What does a label do for a story?  Liberal, moderate, conservative.  Describing a person, idea or organization with such labels is epidemic in many media.  To what end?  And in the journalistic interest of brevity, can they be deleted without harming the story?

This morning’s Washington Post story about Sen. Harry Reid (D-Nev.) including a public option in the healthcare bill has the word liberal or moderate in the story.  (Notably, there was no use of the word conservative.)

It’s as if the reporters want to signal to readers what they should think about an idea by labeling it as liberal, conservative or moderate.  What other use can they have?

Look at the sentences below from the story and tell me what would be lost if they were either eliminated or replaced by a neutral term?  (I’ve struck out instances of those words and replaced some with bold type.)

Reid’s decision was a reversal from two weeks ago, when the Nevada Democrat appeared inclined to set aside the idea — among the most divisive in the reform debate — in an attempt to avoid alienating some in the party moderates.

Engineered by Sen. Charles E. Schumer (D-N.Y.) as a compromise between moderates those who want a smaller government role and liberals those who prefer a single-payer system, the opt-out proposal is so new to the reform debate that it was never put to a vote during weeks of deliberations by two Senate committees.

Moderate Some Democrats in both the House and Senate are leery of a public insurance plan, calling it an overly aggressive expansion of government that could eventually place new pressures on the federal budget.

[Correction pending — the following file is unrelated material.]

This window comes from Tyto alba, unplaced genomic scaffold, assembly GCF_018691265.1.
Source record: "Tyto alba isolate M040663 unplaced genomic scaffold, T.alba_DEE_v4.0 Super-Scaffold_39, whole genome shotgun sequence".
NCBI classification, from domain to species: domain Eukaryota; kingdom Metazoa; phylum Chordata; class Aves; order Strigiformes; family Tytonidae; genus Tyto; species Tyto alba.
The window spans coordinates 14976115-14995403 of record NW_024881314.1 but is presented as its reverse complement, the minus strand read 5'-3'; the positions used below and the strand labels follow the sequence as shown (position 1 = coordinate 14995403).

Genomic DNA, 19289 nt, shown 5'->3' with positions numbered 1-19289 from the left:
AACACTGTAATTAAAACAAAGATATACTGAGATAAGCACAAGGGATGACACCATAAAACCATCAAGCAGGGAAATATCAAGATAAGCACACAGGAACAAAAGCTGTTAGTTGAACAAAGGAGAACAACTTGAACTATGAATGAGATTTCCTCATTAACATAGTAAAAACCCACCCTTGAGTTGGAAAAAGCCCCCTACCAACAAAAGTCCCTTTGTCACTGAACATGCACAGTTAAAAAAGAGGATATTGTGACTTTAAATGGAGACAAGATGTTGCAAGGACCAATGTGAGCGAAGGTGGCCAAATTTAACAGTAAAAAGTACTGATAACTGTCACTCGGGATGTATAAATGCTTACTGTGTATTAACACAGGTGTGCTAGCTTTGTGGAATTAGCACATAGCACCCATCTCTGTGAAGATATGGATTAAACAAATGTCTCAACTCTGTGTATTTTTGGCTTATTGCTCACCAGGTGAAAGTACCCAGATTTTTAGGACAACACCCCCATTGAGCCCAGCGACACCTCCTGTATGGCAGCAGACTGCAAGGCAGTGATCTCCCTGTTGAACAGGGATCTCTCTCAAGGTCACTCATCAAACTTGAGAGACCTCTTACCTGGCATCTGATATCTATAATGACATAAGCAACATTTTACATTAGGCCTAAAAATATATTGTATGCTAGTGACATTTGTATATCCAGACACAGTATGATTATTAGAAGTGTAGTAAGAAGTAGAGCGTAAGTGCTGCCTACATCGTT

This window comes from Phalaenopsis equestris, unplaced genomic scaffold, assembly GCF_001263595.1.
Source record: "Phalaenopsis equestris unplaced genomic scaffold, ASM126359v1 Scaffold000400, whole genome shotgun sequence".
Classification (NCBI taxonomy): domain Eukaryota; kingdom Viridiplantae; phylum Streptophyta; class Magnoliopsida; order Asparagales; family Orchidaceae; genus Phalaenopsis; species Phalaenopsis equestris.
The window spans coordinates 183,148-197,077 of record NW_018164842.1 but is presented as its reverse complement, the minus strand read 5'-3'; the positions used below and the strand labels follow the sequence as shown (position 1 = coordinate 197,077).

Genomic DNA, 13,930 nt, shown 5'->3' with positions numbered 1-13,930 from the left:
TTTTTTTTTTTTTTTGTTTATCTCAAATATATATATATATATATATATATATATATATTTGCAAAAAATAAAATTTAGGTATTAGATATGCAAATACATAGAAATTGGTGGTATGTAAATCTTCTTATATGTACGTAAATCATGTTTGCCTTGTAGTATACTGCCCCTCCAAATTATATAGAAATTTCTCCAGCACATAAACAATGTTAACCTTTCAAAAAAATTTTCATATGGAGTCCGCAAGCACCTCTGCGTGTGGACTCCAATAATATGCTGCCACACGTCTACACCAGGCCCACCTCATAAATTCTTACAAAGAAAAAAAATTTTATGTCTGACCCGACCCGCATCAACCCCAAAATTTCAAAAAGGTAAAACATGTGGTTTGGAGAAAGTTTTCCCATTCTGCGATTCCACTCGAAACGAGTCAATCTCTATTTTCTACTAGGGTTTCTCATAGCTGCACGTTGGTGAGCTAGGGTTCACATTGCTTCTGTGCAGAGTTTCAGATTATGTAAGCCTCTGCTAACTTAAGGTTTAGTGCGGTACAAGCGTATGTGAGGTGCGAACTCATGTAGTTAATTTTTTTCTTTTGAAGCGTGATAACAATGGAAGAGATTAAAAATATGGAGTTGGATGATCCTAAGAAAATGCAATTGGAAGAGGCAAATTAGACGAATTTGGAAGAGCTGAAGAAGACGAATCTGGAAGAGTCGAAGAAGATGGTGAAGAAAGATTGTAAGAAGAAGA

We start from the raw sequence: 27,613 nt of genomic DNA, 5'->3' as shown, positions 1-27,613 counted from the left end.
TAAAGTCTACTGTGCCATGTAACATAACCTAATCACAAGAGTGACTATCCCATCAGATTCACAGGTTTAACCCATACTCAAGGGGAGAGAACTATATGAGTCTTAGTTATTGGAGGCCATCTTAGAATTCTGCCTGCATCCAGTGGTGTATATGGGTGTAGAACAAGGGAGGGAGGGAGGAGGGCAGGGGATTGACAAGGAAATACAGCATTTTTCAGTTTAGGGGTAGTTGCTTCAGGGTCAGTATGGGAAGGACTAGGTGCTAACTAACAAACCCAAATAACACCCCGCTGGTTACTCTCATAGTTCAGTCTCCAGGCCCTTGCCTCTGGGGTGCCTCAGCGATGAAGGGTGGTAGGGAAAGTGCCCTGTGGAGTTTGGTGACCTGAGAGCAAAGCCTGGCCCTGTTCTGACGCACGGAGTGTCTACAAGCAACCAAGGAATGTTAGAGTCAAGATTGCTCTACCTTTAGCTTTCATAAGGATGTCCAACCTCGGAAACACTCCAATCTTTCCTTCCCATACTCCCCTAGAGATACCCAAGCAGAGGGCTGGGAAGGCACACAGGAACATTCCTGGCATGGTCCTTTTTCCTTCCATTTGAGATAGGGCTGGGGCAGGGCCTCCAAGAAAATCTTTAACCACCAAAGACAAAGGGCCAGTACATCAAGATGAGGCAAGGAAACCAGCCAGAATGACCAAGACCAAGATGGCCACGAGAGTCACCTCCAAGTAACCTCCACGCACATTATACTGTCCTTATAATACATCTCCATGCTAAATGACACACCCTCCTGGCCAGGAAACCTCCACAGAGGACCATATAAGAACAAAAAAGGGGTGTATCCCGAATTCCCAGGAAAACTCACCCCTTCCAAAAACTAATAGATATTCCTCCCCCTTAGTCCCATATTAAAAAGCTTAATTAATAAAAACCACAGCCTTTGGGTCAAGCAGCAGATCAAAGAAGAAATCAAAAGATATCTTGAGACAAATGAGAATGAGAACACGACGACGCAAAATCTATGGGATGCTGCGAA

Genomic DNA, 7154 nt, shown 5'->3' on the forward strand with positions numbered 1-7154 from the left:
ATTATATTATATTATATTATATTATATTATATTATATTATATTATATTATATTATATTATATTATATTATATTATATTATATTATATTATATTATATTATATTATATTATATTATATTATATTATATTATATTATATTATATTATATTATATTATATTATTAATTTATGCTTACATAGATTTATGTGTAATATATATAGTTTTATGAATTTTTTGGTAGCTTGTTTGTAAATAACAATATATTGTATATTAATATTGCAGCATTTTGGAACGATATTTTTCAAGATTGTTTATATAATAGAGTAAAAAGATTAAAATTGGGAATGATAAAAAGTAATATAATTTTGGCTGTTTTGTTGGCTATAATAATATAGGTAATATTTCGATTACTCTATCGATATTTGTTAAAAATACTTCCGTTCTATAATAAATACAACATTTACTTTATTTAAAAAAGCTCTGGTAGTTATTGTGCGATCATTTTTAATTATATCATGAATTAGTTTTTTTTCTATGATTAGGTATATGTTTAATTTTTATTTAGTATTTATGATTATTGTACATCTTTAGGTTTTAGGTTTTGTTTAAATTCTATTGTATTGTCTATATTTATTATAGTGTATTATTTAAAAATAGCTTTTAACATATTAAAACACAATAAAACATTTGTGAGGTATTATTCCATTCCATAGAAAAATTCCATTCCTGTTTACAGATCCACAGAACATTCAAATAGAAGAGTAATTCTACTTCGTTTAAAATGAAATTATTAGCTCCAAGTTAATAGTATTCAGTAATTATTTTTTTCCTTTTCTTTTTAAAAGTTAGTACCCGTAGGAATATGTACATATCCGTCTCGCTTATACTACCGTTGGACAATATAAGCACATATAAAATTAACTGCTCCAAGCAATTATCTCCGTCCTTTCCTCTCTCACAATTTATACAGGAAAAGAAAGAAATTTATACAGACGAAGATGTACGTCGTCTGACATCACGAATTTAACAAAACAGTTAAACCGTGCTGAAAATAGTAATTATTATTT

Senate Majority Leader Harry M. Reid announced Monday that he will include a government-backed insurance plan in the chamber’s health-care reform legislation, a key concession to liberals senators who have threatened to oppose a bill without such a public option.

In a speech at the liberal Center for American Progress, Romer said a public option would serve as "a potentially important source of cost containment" by offering consumers "a competitive, alternative choice, constraining the ability of insurers to raise premiums, and thus containing the growth rate of costs."

Liberal Senators who had threatened to vote against a bill with no public option said they are pleased with Reid’s compromise.

While Democrats praised its ability to control costs, the opt-out public plan represents a much less dramatic approach to federal coverage intervention than liberal advocates had sought — or insurance companies had feared.

I would imagine if you want people to make clear decisions on issues, don’t prejudice the reader by describing the ideas as coming from one end of the spectrum or the other.  If an idea is preceded by “liberal,” conservatives will likely dismiss without considering it, and vice versa.  Besides, what purpose do the labels have in objective, tightly edited stories?

The labels are imprecise at best.  What is a conservative?  What makes a liberal?  What if someone is pro gun ownership, wants to reduce entitlements and supports continuing involvement in Afghanistan?  Does that make me a conservative?